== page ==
Last year, SemaConnect was sued for patent infringement by ChargePoint. The reason? In their initial filing, ChargePoint wrote that SemaConnect had “recently announced that it is in the process of entering into contracts over the next 90 days to deploy, for free, at least $16 million in competing EV charging infrastructure—using technology that will indisputably infringe ChargePoint’s patents… ChargePoint will not be able to compete with the SemaConnect program and will, for all practical purposes, permanently lose those customers who accept the SemaConnect offer.” Calling itself “the party that invented the industry,” ChargePoint claimed that the Electrify America contract awarded to SemaConnect meant that they would be “left with virtually no ability to compete for this business” for the duration of the contract.

ChargePoint claimed that SemaConnect had violated four patents for networked electric vehicle charging and asked the Court for an injunction and monetary damages. The good news? The Federal Court sided with us – twice.

EV Charging Patents

The lawsuit depended on eight claims found in four of ChargePoint’s patents. These patents generally described EV charging stations that use a network. These stations connect a car to the electrical grid. The main problem was that these stations used a remote server, which could turn energy flow on and off based on an idea called “demand response.”

There are laws regulating what can be patented. Section 101 of the US Patent Act says that if you invent, discover, or improve “any new or useful process, machine, manufacture, or composition of matter,” then you may obtain a patent. It must be useful, non-obvious, and not an abstract – in effect, something truly new and different. Alice Corp v. CLS Bank International, decided by the US Supreme Court in 2014, further decided that using computer software to do a normal business action did not mean your business action was automatically eligible for patent. That action was still an abstract idea, even if you use a computer.

What the Court Said

Last year, the US District Court agreed with us and dismissed the case because the patent claims were invalid. “Sending a request, receiving back a command, and executing the demand in an expected way is a process that has been performed long before the arrival of servers and networking equipment,” Judge Garvis wrote. The language used by ChargePoint in their claims was too broad and attempted to patent an abstract business idea as their own. Furthermore, because that language was so broad, it would “preempt competitors from developing other, more specific methods for managing the power grid over a network or creating customized user experiences.” These overly restrictive patent claims could prevent any other EV charging company from building or improving a charging station that connects to any server for communication or credit card verification. We won the case, and ChargePoint appealed.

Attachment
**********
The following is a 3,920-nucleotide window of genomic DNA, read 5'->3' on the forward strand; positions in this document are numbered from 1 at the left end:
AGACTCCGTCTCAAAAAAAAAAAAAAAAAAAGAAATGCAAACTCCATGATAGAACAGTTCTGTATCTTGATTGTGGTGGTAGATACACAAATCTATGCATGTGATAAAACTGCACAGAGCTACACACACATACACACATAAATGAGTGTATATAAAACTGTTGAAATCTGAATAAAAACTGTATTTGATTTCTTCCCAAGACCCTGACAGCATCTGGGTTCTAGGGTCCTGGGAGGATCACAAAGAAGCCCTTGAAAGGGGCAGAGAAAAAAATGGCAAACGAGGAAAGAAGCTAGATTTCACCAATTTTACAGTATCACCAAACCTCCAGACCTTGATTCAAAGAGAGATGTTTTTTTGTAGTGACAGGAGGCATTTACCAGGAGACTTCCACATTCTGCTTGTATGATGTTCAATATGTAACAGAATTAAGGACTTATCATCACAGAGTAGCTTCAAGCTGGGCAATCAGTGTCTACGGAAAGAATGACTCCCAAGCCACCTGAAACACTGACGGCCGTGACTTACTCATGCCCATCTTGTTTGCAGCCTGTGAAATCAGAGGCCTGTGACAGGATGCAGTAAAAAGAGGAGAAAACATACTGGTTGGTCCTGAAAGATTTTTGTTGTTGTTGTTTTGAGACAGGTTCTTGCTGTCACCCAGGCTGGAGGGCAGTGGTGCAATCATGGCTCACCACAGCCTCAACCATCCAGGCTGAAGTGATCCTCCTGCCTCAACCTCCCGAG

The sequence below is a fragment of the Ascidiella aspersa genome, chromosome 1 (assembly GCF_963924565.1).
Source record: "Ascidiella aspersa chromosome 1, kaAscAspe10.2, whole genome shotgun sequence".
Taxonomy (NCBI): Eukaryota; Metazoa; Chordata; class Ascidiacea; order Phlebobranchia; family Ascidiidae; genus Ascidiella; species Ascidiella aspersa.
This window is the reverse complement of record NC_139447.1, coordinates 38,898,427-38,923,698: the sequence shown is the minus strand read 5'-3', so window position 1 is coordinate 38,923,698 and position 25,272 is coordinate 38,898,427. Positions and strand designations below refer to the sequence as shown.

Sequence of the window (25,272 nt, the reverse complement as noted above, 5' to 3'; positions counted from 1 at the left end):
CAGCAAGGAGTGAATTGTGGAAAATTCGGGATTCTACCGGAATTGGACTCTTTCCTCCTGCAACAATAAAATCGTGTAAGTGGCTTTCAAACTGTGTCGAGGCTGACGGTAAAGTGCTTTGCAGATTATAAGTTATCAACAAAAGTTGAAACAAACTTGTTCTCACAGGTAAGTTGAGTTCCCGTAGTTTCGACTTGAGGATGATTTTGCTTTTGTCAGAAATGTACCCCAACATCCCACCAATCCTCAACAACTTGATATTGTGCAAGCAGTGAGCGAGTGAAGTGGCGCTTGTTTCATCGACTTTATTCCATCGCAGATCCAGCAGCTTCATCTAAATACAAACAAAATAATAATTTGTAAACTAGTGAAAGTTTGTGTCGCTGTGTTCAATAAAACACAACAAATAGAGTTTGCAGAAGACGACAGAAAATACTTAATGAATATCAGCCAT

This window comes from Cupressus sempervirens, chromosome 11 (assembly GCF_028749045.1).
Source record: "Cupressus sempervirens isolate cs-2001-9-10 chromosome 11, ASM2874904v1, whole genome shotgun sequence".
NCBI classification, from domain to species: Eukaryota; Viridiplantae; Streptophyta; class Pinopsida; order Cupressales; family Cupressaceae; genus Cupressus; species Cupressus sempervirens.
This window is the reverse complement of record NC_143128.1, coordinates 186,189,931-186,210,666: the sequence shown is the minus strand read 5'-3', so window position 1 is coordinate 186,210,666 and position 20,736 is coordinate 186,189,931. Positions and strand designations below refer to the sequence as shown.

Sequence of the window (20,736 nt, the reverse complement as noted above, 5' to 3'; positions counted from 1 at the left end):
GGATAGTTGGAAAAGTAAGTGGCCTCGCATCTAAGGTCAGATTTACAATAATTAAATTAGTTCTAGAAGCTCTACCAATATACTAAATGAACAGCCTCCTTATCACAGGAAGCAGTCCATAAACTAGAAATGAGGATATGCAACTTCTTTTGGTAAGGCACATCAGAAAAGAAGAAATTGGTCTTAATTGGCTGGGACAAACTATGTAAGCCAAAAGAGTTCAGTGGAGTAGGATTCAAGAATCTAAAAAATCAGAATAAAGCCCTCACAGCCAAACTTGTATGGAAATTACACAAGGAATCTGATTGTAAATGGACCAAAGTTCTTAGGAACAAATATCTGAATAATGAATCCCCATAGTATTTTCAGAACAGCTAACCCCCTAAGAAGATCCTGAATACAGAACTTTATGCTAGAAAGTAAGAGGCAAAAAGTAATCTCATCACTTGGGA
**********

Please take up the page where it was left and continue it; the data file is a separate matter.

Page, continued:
Last month, the US Court of Appeals sided with us again for the same reasons. Concepts such as using a machine to communicate with a server, or using demand response to “help match supply and demand” are both normal abstract business ideas. There were already companies using remote servers for communication or demand response to reduce energy use based on demand. According to Judge Prost, networked charging stations are a good idea, but “the specification [in ChargePoint’s patents] gives no indication that the patented invention involved how to add network connectivity to these charging stations in an unconventional way. From the claims and the specification, it is clear that network communication is the only possible inventive concept. Because this is the abstract idea itself, this cannot supply the inventive concept at step two [of the process for deciding patent eligibility].” The patent claims that ChargePoint used in their lawsuit were too broad and non-specific to be enforceable.

What’s Next

Because the Federal Court decided that ChargePoint does not own the concept of networked EV charging, that means the industry can continue to find new ways to improve the charging experience through smart, networked features such as credit cards, electronic currency, automated demand response, station management software, vehicle-to-grid, or technology that doesn’t even exist yet! The EV charging industry as a whole has the freedom to find new ways to meet customers’ needs through network capabilities.

We’re excited to continue to serve our customers using our smart networked stations. Among other features, the SemaConnect Network allows property managers to recoup energy costs through a credit card payment system and to control who can use a station. It allows EV drivers to view station status on a map, to manage their payment options, and to get mobile alerts when charging is complete. Finally, it allows SemaConnect Customer Service to monitor station health from our headquarters in Maryland, send over the air software updates to existing stations, and to quickly help drivers who need help initiating a charge.

Smart networks create true value for charging station owners and drivers. Thanks to the Court’s decision, SemaConnect, ChargePoint, and every other EV charging vendor can continue to create new solutions for our customers. It is through fair competition and non-restrictive patents that we can create an industry that makes the electric vehicle charging experience the best that it can be.

Click here to learn more about the SemaConnect Network.